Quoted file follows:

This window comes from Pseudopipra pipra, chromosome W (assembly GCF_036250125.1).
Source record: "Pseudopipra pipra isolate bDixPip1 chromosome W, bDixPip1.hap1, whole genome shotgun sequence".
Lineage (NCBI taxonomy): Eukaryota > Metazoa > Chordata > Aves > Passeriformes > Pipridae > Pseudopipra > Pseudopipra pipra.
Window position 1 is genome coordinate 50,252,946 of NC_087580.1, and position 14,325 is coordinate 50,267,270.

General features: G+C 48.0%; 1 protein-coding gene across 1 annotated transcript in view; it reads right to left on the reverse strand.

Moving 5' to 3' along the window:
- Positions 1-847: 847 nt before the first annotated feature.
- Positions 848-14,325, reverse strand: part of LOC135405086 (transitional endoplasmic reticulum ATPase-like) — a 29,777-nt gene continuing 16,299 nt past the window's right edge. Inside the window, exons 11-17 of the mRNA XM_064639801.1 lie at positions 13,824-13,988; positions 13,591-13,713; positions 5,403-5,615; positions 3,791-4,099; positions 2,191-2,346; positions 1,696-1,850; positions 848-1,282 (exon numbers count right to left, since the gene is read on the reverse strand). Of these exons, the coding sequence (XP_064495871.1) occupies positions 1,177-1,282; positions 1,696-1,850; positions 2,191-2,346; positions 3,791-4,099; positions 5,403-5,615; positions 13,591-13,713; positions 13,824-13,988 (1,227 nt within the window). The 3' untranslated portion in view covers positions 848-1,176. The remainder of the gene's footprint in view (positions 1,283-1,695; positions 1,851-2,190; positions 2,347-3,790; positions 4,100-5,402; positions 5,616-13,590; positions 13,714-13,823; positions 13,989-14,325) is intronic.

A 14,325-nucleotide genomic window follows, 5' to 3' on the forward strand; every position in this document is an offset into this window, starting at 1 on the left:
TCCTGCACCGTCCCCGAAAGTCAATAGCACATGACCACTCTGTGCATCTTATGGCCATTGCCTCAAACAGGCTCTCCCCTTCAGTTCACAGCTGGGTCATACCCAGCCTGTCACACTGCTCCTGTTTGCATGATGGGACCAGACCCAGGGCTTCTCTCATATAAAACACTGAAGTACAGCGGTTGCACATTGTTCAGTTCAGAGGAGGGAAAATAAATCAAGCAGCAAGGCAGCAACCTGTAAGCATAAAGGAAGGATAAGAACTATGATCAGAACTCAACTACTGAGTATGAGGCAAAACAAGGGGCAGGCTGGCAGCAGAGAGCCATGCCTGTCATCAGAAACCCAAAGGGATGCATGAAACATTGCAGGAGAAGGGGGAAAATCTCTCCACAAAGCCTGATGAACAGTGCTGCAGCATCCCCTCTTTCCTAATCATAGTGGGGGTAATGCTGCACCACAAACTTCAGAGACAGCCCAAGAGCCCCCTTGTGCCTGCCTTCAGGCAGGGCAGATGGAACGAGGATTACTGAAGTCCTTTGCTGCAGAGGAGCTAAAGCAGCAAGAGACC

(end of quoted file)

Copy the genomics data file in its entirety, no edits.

This window comes from Pseudopipra pipra, chromosome W (assembly GCF_036250125.1).
Source record: "Pseudopipra pipra isolate bDixPip1 chromosome W, bDixPip1.hap1, whole genome shotgun sequence".
Lineage (NCBI taxonomy): Eukaryota > Metazoa > Chordata > Aves > Passeriformes > Pipridae > Pseudopipra > Pseudopipra pipra.
Window position 1 is genome coordinate 50,252,946 of NC_087580.1, and position 14,325 is coordinate 50,267,270.

General features: G+C 48.0%; 1 protein-coding gene across 1 annotated transcript in view; it reads right to left on the reverse strand.

Moving 5' to 3' along the window:
- Positions 1-847: 847 nt before the first annotated feature.
- Positions 848-14,325, reverse strand: part of LOC135405086 (transitional endoplasmic reticulum ATPase-like) — a 29,777-nt gene continuing 16,299 nt past the window's right edge. Inside the window, exons 11-17 of the mRNA XM_064639801.1 lie at positions 13,824-13,988; positions 13,591-13,713; positions 5,403-5,615; positions 3,791-4,099; positions 2,191-2,346; positions 1,696-1,850; positions 848-1,282 (exon numbers count right to left, since the gene is read on the reverse strand). Of these exons, the coding sequence (XP_064495871.1) occupies positions 1,177-1,282; positions 1,696-1,850; positions 2,191-2,346; positions 3,791-4,099; positions 5,403-5,615; positions 13,591-13,713; positions 13,824-13,988 (1,227 nt within the window). The 3' untranslated portion in view covers positions 848-1,176. The remainder of the gene's footprint in view (positions 1,283-1,695; positions 1,851-2,190; positions 2,347-3,790; positions 4,100-5,402; positions 5,616-13,590; positions 13,714-13,823; positions 13,989-14,325) is intronic.

A 14,325-nucleotide genomic window follows, 5' to 3' on the forward strand; every position in this document is an offset into this window, starting at 1 on the left:
TCCTGCACCGTCCCCGAAAGTCAATAGCACATGACCACTCTGTGCATCTTATGGCCATTGCCTCAAACAGGCTCTCCCCTTCAGTTCACAGCTGGGTCATACCCAGCCTGTCACACTGCTCCTGTTTGCATGATGGGACCAGACCCAGGGCTTCTCTCATATAAAACACTGAAGTACAGCGGTTGCACATTGTTCAGTTCAGAGGAGGGAAAATAAATCAAGCAGCAAGGCAGCAACCTGTAAGCATAAAGGAAGGATAAGAACTATGATCAGAACTCAACTACTGAGTATGAGGCAAAACAAGGGGCAGGCTGGCAGCAGAGAGCCATGCCTGTCATCAGAAACCCAAAGGGATGCATGAAACATTGCAGGAGAAGGGGGAAAATCTCTCCACAAAGCCTGATGAACAGTGCTGCAGCATCCCCTCTTTCCTAATCATAGTGGGGGTAATGCTGCACCACAAACTTCAGAGACAGCCCAAGAGCCCCCTTGTGCCTGCCTTCAGGCAGGGCAGATGGAACGAGGATTACTGAAGTCCTTTGCTGCAGAGGAGCTAAAGCAGCAAGAGACC